On the campaign trail in India, the election front-runner takes the high road, while his Hindu nationalist followers support him from below.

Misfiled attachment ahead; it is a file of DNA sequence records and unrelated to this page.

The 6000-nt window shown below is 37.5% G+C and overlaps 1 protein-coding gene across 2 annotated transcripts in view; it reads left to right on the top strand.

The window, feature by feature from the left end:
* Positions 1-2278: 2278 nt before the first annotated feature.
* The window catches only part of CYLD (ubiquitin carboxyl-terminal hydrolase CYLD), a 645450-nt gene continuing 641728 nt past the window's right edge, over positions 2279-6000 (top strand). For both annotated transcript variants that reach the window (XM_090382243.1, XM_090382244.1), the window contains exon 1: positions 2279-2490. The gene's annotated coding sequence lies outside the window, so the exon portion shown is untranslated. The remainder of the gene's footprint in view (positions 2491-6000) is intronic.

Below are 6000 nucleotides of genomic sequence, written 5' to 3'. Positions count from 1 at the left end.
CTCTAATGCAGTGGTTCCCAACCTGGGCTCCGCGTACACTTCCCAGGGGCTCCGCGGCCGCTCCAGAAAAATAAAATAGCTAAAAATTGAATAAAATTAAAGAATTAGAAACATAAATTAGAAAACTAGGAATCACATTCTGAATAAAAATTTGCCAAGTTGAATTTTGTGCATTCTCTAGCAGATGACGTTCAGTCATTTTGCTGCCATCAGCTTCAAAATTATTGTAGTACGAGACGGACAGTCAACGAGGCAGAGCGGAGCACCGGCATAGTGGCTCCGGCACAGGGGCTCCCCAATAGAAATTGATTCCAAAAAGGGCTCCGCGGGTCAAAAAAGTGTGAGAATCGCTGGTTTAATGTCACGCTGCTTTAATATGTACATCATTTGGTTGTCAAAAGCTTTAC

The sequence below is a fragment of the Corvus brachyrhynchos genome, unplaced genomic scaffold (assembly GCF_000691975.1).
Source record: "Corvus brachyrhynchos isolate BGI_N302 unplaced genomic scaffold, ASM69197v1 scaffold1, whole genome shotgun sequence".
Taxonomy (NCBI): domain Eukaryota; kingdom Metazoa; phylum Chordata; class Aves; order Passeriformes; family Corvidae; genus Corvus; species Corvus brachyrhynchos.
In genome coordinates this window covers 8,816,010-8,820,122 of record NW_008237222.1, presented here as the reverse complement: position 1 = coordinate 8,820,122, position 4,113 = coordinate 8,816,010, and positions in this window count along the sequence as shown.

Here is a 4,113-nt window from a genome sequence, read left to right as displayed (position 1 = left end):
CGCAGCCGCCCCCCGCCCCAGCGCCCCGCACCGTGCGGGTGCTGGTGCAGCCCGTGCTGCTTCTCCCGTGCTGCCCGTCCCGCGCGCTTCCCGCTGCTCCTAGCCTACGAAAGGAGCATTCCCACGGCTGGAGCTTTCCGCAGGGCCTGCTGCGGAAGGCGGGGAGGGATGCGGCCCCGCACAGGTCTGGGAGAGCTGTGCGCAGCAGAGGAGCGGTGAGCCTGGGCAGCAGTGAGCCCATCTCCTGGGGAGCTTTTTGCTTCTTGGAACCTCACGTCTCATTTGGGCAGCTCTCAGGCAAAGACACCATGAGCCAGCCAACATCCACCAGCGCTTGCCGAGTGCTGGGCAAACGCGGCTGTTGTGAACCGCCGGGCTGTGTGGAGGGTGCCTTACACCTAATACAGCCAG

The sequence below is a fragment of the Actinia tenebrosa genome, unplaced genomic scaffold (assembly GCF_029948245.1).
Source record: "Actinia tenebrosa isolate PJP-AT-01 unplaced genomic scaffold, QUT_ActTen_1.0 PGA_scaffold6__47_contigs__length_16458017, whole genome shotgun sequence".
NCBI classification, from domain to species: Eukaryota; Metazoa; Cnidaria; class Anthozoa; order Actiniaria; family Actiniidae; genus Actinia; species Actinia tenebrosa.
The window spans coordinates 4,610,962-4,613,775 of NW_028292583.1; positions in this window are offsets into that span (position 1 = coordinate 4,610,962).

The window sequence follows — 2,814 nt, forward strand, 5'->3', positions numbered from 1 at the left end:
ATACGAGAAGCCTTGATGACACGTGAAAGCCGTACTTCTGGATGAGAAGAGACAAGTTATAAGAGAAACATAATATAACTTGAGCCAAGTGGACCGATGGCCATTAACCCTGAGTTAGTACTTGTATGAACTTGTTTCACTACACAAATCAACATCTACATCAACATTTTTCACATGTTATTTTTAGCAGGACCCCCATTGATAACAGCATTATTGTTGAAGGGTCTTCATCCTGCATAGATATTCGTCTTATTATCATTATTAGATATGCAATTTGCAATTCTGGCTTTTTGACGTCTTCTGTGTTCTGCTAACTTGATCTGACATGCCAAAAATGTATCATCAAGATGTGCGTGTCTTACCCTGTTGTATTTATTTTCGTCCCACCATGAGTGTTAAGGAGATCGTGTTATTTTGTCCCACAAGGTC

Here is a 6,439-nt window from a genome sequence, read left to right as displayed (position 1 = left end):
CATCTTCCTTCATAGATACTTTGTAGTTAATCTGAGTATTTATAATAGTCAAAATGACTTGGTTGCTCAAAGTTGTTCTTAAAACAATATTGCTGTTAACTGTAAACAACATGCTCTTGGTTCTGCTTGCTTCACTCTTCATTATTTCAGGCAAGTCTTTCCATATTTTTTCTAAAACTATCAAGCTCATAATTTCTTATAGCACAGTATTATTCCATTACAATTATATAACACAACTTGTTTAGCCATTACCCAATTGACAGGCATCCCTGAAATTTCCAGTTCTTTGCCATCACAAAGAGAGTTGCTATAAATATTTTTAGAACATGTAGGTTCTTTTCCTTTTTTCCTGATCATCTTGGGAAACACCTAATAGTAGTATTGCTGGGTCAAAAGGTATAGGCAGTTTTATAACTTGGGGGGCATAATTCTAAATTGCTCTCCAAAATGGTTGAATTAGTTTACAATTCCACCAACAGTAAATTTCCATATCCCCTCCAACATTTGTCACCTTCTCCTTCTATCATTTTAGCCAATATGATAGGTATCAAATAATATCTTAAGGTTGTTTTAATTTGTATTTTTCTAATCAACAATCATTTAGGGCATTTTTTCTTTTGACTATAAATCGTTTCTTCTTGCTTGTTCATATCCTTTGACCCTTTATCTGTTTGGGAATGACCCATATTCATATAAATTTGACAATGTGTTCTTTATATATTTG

SHAHJAHANPUR, India — The distance from New Delhi to Shahjahanpur, a town in northern Uttar Pradesh, is slightly less than 200 miles; a four-lane highway runs most of the way. Yet I can tell you from painful experience that the trip takes six or seven hours. Because India's highways, with a very few exceptions, also serve as local roads, the taxi I took earlier this week had to jostle for space with three-wheelers, horse- and bullock-carts, bicycles and motorcycles, and groaning trucks listing way over to one side with mighty loads. For tourists, this is the cacophonous, all-at-onceness that is India's magic. For Indians, the choked highways constitute a colossal loss of productivity and a humiliating failure of infrastructure investment.